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16 April 2010
No. 1,892 (cartoon)
How much punishment can you take?
How much can you give?
I don’t give. How much can you afford?
17 April 2010
I took advantage of Andy’s naiveté, and played a stupid practical joke on him. It was as fun and easy as shooting eggs in a barrel.
“I’m so gullible,” Andy lamented.
“No you’re not,” I replied, “if only because there’s no such word as gullible.”
“There’s not?” he said.
“Absolutely,” I confirmed. “Look it up in the dictionary.”
Andy left, and soon returned with the thickest dictionary in the house. He opened it, thumbed through the pages, then pointed triumphantly.
“Look at this!” he exclaimed. “Gullible!”
I wanted to tell him that he was indeed gullible, but I was laughing too hard to say so.
18 April 2010
Overpriced Turgid Nostrils
Andrea asked me if I wanted to hear a performance by the Turgid Nostrils.
“I’m going to pass,” I replied, “but thanks for the invitation.”
“Stop being such a bore,” Andrea insisted, “it’s only five dollars.”
“I’ve heard them before,” I explained, “and I think that’s thirty dollars too much.”
19 April 2010
Today’s bicycle day, an event that only involves peripherally involves two-wheeled transportation.
It was sixty-seven years ago that Dr. Albert Hofmann swallowed two-hundred and fifty millionths of a gram of lysergic acid diethylamide, more commonly known as LSD. Hofmann thought that he was ingesting a threshold dose, but he was off by at least an order of magnitude.
And in colloquial terms, Hofmann was off his rocker. Recognizing that he couldn’t drive, he pedaled home on his bicycle. He observed his surroundings, “vibrating in a condition of highest sensitivity, which then persisted for the entire day.” He chronicled the first figurative and literal LSD trip in his book, LSD: My Problem Child.
As I biked around San Francisco this sunny afternoon, I wondered how many of my fellow cyclists were riding solo and how many were sharing the saddle with Hofmann’s problem child. It’s hard to tell; all the crazed smiles look the same.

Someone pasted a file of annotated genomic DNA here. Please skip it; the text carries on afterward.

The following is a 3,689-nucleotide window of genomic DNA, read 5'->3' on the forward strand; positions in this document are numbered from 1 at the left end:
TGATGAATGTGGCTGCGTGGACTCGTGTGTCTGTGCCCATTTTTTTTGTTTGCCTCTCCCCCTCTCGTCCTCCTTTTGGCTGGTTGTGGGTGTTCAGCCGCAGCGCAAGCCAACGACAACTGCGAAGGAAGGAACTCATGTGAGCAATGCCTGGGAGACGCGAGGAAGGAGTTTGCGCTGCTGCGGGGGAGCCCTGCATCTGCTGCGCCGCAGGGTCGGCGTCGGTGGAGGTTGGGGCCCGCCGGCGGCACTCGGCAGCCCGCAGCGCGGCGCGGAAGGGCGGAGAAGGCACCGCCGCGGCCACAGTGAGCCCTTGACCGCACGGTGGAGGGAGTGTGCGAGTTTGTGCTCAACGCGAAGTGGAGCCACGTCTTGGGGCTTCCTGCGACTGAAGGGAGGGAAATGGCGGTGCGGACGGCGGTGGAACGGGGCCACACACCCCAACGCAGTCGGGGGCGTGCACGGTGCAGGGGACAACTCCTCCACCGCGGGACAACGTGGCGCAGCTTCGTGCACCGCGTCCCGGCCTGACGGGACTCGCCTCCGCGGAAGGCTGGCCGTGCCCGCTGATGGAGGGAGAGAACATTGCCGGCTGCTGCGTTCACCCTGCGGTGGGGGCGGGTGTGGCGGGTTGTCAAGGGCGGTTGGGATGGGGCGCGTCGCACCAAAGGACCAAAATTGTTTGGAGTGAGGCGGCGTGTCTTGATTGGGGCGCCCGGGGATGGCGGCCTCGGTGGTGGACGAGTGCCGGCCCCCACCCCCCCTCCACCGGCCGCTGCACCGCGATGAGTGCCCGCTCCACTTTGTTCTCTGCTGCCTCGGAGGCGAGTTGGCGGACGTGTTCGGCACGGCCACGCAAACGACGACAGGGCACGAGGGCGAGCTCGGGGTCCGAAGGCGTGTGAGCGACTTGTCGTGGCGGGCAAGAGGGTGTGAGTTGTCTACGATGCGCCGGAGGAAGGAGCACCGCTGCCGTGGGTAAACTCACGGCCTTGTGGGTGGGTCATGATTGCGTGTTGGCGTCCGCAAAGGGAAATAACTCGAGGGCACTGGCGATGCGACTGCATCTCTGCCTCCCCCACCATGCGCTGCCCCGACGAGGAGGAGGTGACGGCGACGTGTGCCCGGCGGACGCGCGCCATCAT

20 April 2010
Dangerous Earthquake Women
I’ve never understood geology in general or plate tectonics in particular, and so have never really comprehended why San Francisco has so many earthquakes. But now, thanks to Hojatoleslam Kazem Sedighi, I understand what causes earthquakes.
Women. Beautiful women. In revealing, seductive clothing. Hubba-hubba!
“Many women who do not dress modestly,” the Iranian zealot explained, “lead young men astray, corrupt their chastity, and spread adultery in society, which increases earthquakes.”
Of course. Why didn’t I think of that?
The imam didn’t explain his insight, and that’s fine. Religious nutcases aren’t known for their intellectual prowess. He probably saw an old movie of young women dancing to the song, Whole Lotta Shakin’ Goin’ On, and came up with his hypothesis. Or maybe the old codgerwho probably knows even less about geology than I dofelt the undeniable gravitational pull of a beautiful woman and extrapolated the rest.
I’m not worried. I’ll take the risk of being surrounded by beautiful women in San Francisco; that’s clearly preferable to dying from boredom and/or a tornado in Iowa.
21 April 2010
Tyson Homosexual and Ground Black People
Thanks to many critical missives from everyone from close friends to complete strangers, I now my writing is chock-full of typos. Some are there because of my ignorance of this accursedly difficult language. I miss others, such as “the the” (one of my favorites), because I never ask my computer to edit my work.